New state social studies standards open to public comment

New social studies standards are presently be reviewed by the public for input at the website. Teachers have been waiting for the past five years to have new standards in place so they can adjust the curriculum.

MANISTEE — With so much emphasis being put on student achievement in today’s K-12 school systems it seems almost hard to believe that it has been 12 years since the last time the social studies standards have been updated.

It last took place in 2007 and although some of the reasons were politically and socially motivated for the delay, it appears now that they may have a set of standards that will be agreeable to most of the general public.

The Michigan Department of Education has plans to hold what they call nine listen-and-learn sessions from April 24-May 9  at various locations around the state. The location of those sessions, a copy of the standards and  an online survey will be shared at

Locally Manistee Intermediate School District general education director Lisa Lockman, Northern Michigan Learning Consortium social studies consultant Dave Johnson and Manistee Area Public Schools curriculum director Amber Kowatch weighed in the new guidelines. Johnson also was one of the writers of the new standards.

“We have been working on those standards for five years at this point,” said Johnson. “What went out last summer was probably influenced by some outside forces that weren’t present this time around. So we started a new round and were very inclusive this time around to pull in representation from all around the state to weigh in as opposed to just one undue influence.”

Johnson said that made the standards that are being evaluated now much more balanced. The teachers who have looked at the drafts of the standards appreciate the examples and topics that are included in the new draft.

“The topics at every grade level have been changed, but the kindergarten to high school civics classes are still going to be covering everything that has been covered before,” said Johnson. “The biggest change is  including inquiry based instruction rather than they just memorize everything.”

Lockman said teachers are ready to get new standards in place.

“I think the biggest thing coming from the teachers in my area is they are ready for new standards so they can move forward with professional development and looking at resources,” said Lockman. “A lot of schools have held off waiting for the new standards before purchasing things to address them. Teachers are excited to put the new focus on social studies and to definitely have direction from the state and know how to move forward.”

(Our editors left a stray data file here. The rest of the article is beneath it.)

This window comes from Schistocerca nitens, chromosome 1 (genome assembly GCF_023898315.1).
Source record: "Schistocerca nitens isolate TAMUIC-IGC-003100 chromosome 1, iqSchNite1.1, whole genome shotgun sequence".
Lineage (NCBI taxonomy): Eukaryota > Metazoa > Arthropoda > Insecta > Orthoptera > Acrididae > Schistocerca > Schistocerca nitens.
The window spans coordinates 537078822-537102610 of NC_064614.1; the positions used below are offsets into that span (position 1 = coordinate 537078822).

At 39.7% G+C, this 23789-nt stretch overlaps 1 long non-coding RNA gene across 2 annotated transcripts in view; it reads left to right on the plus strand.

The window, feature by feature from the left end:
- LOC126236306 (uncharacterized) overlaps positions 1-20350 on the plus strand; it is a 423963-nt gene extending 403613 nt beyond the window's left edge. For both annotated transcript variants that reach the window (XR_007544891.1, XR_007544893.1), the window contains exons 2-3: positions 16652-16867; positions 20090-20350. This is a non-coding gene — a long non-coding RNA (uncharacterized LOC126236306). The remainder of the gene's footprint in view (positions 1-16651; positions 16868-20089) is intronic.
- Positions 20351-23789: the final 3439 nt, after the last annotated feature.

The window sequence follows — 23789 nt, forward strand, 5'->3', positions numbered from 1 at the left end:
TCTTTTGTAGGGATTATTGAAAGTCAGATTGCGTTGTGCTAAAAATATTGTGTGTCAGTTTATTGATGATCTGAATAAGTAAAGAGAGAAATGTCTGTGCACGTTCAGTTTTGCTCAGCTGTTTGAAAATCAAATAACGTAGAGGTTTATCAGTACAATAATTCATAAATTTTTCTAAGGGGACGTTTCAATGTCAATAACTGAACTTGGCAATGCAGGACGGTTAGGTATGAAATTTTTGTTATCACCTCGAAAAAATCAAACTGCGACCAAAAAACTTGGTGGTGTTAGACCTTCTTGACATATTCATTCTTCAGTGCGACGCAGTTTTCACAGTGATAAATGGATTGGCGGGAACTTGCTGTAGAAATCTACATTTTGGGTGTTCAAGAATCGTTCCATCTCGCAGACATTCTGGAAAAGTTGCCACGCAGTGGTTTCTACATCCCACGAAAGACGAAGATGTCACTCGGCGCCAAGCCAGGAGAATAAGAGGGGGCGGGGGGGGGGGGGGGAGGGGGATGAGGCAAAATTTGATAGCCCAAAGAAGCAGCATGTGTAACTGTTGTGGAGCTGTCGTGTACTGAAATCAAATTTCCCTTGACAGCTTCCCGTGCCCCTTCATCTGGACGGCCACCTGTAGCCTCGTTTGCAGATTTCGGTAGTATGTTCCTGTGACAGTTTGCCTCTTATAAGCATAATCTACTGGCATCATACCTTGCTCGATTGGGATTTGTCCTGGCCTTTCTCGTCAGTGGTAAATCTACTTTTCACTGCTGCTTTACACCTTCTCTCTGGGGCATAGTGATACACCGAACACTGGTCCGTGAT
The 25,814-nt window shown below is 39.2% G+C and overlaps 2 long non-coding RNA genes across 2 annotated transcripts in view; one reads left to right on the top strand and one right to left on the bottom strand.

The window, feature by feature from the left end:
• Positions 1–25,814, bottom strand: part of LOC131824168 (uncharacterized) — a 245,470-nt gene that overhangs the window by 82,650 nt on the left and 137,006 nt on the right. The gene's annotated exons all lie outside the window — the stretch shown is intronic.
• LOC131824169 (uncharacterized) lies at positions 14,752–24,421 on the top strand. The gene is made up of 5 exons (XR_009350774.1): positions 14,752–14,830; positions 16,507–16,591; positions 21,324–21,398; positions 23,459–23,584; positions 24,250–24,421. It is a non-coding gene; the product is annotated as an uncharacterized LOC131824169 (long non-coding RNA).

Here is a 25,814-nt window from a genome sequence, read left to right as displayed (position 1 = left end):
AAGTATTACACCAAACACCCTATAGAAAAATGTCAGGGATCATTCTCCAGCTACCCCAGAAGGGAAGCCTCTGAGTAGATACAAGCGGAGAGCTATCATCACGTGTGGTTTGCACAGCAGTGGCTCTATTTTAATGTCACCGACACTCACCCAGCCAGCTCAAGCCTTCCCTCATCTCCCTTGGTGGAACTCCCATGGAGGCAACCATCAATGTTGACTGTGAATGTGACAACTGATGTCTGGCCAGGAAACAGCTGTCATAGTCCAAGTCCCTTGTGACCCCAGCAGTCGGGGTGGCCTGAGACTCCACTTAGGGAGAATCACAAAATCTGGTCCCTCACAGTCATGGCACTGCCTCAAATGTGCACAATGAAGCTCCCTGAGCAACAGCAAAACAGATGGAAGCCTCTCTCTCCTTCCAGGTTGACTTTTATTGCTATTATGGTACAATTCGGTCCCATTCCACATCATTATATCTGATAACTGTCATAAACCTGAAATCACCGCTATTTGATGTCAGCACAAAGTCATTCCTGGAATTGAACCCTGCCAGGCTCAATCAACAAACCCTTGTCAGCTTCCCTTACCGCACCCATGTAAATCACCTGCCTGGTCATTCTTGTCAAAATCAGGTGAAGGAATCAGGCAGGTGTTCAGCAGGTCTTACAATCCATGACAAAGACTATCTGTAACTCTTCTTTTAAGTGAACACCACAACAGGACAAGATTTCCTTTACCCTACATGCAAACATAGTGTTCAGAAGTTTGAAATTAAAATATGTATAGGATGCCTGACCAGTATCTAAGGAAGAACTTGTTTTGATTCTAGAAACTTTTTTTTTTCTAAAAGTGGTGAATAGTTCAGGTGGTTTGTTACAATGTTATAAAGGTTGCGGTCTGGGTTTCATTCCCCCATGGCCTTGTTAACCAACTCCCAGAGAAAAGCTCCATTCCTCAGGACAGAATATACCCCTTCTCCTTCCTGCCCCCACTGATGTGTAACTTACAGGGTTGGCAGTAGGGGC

Lockman said social studies has hung out in limbo for so long, so teachers have been waiting for some guidance and are really looking to embrace new standards.

Kowatch agreed with that assessment.

“My biggest thought around all of this is we are just looking to get these standards established, so we can create a process for implementing them,” said Kowatch. “It’s been a source of frustration for any social studies teachers because they have been promised that they are coming and yet here we are.”

She said she understands the concerns on both sides, but are just awaiting their adoption, so they can go to work on them.

All of the public comment is leading up to an adoption vote by the state board of education on June 11, but it will take time to roll everything out to the schools.

“We are looking at the feedback that comes in so we are able to present the final draft to the board,” said Johnson. “For example, we had someone from a religious group approach us about the way we had put a history standard in was incorrect. We are able to take that feedback and do something about it right now. So with that feedback we are going to be looking for larger issues, so we are ready to give the final draft to the state board in June.”

He said if the state board of education accepts those standards they then are looking to a three to five year roll out with professional learning and implementation of the new standards.

“We will begin this fall, but the state assessments wouldn’t change for three to five years,” said Johnson. “We haven’t really tackled the instruction part of it.”

Lockman said social studies differs from other subjects in that various groups all have different things they would like to see in the curriculum.

“All topics of social studies are pretty integrated with politics and lots of people have opinions on what should be taught and what exposure students should have at different grade levels,” said Lockman. “I think the team did a really good job of getting a diverse group of individuals together to talk about those and have great discussions and input. They had an additional group review them for any bias, so the committee has really done its homework to make sure it can be accepted by liberals, conservatives of special interest groups across the state for standards.”

Johnson said he encourages everyone to go to the website and review the standards and then give any input they have on the subject material.

“They should take the online survey as it is one thing to complain or praise the standard and another thing to let us know,” said Johnson. “So we welcome all the public comment including the good, the bad and the ugly.”


Posted by Ken Grabowski

Ken is News Advocate’s education reporter. He coordinates coverage for all Manistee County schools and West Shore Community College. He can be reached by phone at (231) 398-3125 or by email at

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